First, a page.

VICTIMS of domestic abuse on average suffer 50 incidents before seeking help.

Andover Crisis and Support Centre is one of the services those suffering can find that support they need, having been on the frontline for the past 43 years.

The 19-bedroom refuge is a place of safety for women and children who have fled abuse, but it also operates a variety of programmes, drop-in sessions, community outreach and counselling open to all sexes.

The New Street centre supported 720 women, 233 men and 496 children in the last financial year, and manager Yvonne Bradbury says it is a place anyone in any crisis can find support.

Yvonne said: “We take clients for anything that is a crisis in their life. We are here for an awful lot of things. I think that is why we are supported by the community.

“We are never turning someone away, even if we are signposting them somewhere else. We are probably at the heart of the community and we hope it stays that way.”

Domestic abuse services across the county have faced major structural changes in the last four years, and with changes to be made by Hampshire County Council as tendering begins next month, the Andover charity, which is currently subcontracted by the YOU Trust, is unsure what this will mean for the near future.

Yvonne added: “We will know by January who will win the tender and what we do.

“We will just have to wait and see what happens.”

Within its £400,000 annual budget, donations from the public go a long way in providing the running of its services and 24-hour centre.

One programme hailed by senior support worker Melody Lee as a success is the Freedom Programme, which aims to educate women on the reality of domestic abuse.

Running for 12 years, the programme has now expanded to create a Freedom Forever series set up last year to allow clients to reinforce their knowledge and build confidence.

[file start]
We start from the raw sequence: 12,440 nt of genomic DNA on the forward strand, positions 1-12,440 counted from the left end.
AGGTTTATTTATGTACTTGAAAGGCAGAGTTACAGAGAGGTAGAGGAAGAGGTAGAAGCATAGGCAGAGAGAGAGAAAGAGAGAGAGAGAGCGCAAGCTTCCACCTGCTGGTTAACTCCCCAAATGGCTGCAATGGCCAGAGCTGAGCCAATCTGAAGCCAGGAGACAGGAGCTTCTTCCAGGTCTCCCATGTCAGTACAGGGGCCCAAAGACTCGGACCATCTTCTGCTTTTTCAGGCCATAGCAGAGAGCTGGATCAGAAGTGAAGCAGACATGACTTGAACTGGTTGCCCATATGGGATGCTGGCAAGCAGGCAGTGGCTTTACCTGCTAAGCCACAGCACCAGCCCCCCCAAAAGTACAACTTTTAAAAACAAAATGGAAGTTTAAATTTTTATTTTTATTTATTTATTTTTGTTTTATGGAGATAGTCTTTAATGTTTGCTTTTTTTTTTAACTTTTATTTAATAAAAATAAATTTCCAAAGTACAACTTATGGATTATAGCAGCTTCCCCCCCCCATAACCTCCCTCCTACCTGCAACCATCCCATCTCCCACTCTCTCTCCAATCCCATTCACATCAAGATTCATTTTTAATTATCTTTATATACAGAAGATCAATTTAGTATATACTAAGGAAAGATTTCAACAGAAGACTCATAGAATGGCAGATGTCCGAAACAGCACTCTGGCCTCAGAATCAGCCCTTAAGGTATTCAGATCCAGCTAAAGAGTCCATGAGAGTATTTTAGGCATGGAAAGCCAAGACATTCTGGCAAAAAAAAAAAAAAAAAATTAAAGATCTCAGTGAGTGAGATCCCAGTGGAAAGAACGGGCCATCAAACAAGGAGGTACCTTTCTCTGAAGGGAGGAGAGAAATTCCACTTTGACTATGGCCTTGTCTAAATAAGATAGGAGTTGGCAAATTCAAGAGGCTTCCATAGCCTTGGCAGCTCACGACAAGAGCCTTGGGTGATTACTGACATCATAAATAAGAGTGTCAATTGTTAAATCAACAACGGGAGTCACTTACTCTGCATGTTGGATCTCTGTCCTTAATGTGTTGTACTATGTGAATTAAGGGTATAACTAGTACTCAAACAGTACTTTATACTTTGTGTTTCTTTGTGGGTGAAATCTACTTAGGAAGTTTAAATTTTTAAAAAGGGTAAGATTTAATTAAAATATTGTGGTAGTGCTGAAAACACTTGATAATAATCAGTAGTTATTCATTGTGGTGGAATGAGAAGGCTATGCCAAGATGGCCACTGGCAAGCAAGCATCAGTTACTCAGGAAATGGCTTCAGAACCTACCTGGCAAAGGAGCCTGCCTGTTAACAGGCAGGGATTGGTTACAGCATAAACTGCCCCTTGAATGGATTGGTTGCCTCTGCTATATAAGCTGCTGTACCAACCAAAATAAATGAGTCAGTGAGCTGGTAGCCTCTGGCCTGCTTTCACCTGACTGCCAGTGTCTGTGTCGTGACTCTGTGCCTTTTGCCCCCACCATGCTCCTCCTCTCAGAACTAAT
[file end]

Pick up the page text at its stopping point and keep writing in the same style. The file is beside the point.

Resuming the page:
Melody said: “The reason I have done it for so long is because it is so beneficial.

“Half the women are still in abusive relationships coming secretly to understand what is going on.”

“From the Freedom Programme people have said ‘if only known this still when we are younger we might have made better decisions’.”

Yvonne added some women suffering abuse who attend the programme have ended up deciding to leave their situation and move into the refuge.

Often a turning point for victims to leave an abusive partner for good is when they see the effects abuse has on their children, she also said.

Across the 29 years the manager has worked there, Yvonne has noted a number of changes.

“Women do have more complex issues, we have more local people who come.

“They come into the refuge but it might be their partner lives across the other side of town.

“They feel safe here and want to stay.”

“People now self-medicate on alcohol and that makes it difficult.”

In England and Wales, two women a week are killed by a partner or former partner, and Yvonne said men killing their children and themselves as revenge “also seems to be quite often,” and is “always a concern.”

A tragic case of a father killing his two children in Tidworth occurred in 2012.

n To get help or more information call the centre on 01264 366122.